Wednesday, May 12, 2010

Ohio House GOP: Ohio Can’t Afford Medicaid Without Significant Strides

COLUMBUS—The recently passed federal health care reform act, which includes an expansion of Medicaid, will leave Ohio unable to afford the new requirements unless a bipartisan solution is enacted, according to State Representative Dave Burke (R-Marysville). Burke and other House Republican members have championed various legislative reform measures.

“Health care access and coverage is a concern our caucus shares with many families across Ohio and the nation,” said Rep. Burke. “Our state needs to rein in spending, realign our priorities to control rampant unemployment, and address the issue of health care access and coverage. I would like to see swift action seeking statewide input for health plans in managing, evaluating and improving care systems, and serving Ohioans in the most efficient and effective manner.”
The statement comes a day after the Congressional Budget Office released a new estimate [1] that the health care overhaul will likely cost more than $1 trillion over the first ten years.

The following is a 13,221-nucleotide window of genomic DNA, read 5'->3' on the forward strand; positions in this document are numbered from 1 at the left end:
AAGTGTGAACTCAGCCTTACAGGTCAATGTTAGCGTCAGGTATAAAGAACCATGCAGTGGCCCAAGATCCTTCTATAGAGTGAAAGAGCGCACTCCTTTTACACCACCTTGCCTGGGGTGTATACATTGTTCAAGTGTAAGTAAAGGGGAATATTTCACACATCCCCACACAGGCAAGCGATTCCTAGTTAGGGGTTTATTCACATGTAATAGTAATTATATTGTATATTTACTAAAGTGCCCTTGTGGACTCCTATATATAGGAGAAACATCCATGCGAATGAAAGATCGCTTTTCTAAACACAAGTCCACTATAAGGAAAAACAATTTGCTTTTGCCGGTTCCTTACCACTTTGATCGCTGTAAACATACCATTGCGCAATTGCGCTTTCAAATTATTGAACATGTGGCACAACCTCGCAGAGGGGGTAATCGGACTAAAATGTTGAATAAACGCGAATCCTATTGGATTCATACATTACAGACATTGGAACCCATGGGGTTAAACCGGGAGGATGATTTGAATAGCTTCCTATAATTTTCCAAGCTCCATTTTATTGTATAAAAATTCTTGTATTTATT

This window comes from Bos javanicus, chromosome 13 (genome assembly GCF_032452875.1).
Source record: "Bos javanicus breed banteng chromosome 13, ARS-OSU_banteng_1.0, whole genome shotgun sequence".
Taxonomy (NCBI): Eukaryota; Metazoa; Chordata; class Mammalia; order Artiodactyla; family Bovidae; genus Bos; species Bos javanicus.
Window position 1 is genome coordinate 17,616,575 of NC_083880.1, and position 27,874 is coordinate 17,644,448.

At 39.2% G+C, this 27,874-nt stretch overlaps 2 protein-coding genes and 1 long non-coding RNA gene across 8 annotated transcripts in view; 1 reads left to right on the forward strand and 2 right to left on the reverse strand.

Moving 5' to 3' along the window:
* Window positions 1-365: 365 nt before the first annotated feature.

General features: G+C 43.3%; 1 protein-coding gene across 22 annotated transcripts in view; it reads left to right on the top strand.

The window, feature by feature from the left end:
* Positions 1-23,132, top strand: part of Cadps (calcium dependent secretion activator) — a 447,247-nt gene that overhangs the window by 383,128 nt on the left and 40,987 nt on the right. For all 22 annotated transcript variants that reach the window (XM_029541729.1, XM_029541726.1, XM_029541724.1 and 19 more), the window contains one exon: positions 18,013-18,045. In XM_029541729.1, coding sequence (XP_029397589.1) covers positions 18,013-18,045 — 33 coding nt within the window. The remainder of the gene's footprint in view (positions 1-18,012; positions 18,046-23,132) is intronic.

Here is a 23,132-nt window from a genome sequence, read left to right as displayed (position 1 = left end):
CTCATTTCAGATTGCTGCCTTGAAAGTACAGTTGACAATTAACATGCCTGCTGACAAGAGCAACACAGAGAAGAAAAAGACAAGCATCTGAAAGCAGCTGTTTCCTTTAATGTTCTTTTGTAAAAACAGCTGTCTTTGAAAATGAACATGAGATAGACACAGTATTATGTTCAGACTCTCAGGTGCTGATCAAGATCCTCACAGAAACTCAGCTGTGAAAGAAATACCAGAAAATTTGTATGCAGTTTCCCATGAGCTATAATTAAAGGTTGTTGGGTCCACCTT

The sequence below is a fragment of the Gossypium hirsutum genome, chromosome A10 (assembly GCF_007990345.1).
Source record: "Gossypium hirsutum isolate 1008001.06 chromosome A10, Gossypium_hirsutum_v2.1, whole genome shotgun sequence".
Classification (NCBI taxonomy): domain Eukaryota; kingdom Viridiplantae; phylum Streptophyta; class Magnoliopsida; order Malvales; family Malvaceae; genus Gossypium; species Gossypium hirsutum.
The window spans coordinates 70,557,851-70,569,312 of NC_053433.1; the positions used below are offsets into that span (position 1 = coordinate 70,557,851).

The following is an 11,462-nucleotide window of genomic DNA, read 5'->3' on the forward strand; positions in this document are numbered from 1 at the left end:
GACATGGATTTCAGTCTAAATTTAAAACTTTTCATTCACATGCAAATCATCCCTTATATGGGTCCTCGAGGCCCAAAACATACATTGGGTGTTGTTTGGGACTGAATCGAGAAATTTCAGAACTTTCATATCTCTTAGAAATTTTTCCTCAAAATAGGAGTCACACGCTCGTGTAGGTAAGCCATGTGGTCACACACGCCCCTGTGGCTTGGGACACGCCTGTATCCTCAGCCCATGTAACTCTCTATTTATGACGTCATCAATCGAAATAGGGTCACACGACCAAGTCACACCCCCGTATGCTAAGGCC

When enacted, a statewide managed care program may illustrate mandatory participation for most, voluntary participation for some, and excluded participation for other populations throughout the pool of participants or, in this case, Ohioans. Additionally, a statewide program will be able to better identify varying models of care and risk-adjusted payment methods.
“The fact remains that without immediate discussions and strides toward custom-fitting the Washington directive, Ohio’s economic turmoil will plague our state for the foreseeable future. Our state simply does not have the money to expand Medicaid overnight. Since America has been written a prescription for $1 trillion dollars in new spending, I urge my legislative colleagues to collaborate and pursue this first step in beginning to implement health care reform,” said Rep. Burke.
Late last month, it was reported that Ohio’s unemployment had seen nearly 12 consecutive months of double-digit unemployment and partisan-pointed discussions have led the House chamber away from measures, such as those relating to Medicaid fixes. House Republicans remain hopeful that the House majority will give this discussion due consideration prior to summer recess.